The first is the weekly class in fine art painting that I teach in person on my covered deck. Two faithful and lucky adult students gave me the honor to teach The Gloria Foss Color Course for what is probably the last time in my art career.

• Next is my study of Hawaiian language, ʻŌlelo Makuahine (mother tongue), with Kumu Keoua Nelsen who teaches the Kealaleo method for people who have tried to learn Hawaiian many times without success. 😃 Nowadays the three-hour Saturday class is online via Zoom, but it works and we have homework.

• I’m a citizen of Ka Lāhui Hawaiʻi and it’s political action committee (KPAC) as “kupuna adviser.” Age has its privileges. We have facilitated community education, such as “how to navigate the legislature,” monitor bills, and write testimony.

• Last but by all means not least is choir practice with the Windward Choral Society directed by Susan McCreary Duprey. It, too, is on Zoom (I’m getting used to the technology, hated it at first), but our director is creative and an “Energizer Bunny.” She makes it work. Among other scores, we are rehearsing George Frideric Handel’s Messiah for a 4 p.m. December 13 performance on (you guessed it) Zoom. I love to sing!

 

Happy and safe holidays, everyone.

~Rebekah





Stringing a lei of kou

21 09 2020

The kou tree in the front garden is blooming and dropping delicate orange-colored blossoms. When strung into a flower lei they look like ilima.

The Hawaiian-English dictionary has this description:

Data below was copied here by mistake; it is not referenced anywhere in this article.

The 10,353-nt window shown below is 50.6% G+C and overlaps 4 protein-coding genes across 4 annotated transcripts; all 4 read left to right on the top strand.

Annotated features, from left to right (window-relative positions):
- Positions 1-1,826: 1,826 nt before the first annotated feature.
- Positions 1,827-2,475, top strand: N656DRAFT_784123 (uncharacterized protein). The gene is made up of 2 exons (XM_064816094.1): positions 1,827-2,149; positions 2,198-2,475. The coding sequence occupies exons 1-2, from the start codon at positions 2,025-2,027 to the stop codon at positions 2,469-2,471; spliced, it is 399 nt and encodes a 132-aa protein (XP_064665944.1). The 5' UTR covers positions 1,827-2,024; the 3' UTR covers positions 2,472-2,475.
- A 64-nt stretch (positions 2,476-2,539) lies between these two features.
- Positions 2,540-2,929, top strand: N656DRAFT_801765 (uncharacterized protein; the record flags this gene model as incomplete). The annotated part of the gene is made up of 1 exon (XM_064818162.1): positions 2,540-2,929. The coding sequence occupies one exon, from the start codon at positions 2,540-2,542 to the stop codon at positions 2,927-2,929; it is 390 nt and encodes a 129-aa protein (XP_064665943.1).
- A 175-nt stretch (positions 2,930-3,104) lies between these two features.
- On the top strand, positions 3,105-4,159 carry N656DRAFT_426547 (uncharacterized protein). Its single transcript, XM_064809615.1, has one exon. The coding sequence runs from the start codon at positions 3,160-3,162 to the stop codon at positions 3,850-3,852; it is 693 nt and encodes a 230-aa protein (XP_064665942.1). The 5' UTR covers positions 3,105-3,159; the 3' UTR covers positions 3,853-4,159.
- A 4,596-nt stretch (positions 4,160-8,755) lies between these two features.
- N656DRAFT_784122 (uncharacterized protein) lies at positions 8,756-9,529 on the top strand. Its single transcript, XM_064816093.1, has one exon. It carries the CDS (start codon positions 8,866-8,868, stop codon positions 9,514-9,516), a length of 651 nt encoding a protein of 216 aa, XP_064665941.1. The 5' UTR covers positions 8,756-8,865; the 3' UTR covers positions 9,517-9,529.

“ 1. n. A tree found on shores from East Africa to Polynesia (Cordia subcordata), with large, ovate leaves, and orange, tubular flowers 2.5 to 5 cm in diameter, borne in short-stemmed clusters. The beautiful wood, soft but lasting, was valuable to the early Hawaiians and was used for cups, dishes, and calabashes. (Neal 714–5.) (PPN tou.)”

I keep the lei cool in the open air between wet newspaper, avoiding the refrigerator, and re-dampen the newspaper as needed.

Beautiful.

After wearing, you may save the lei. As it dries to a rusty orange, snug up the flowers together along the craft ribbon to wear again!

Aloha nō,

Rebekah





Today in the garden

10 09 2020

Red ginger

While in coronavirus lockdown until September 24 (according to latest Hawai’i report), travel without a mask is limited to my garden. It’s not exclusively my garden, as family and neighbors are on the lookout for its fruits and flowers. Here’s this morning’s tour:

Papaya volunteer

 

Ti

 

Avocado in between red hibiscus cuttings

 

Avocado close up

 

Avocado split from its fall from above

 

Ti

 

Panax

 

Kukui nut

 

Donkey tail in a hanging basket

 

Ti

 

Lilikoʻi (passipn fruit)

 

Red ginger

 

Maʻafala breadfruit

 

More Maʻafala breadfruit

 

Pele’s hair — hinahina

 

Maʻafala breadfruit. I’m waiting for more latex sap to ooze out and onto a smooth skin, indicating the breadfruit is ready to harvest.

 

Fallen breadfruit leaf. I’ve used the shape in my art work.

 

Heliconia variety

Be well. Please stay home during coronavirus season—six months and counting!

~Rebekah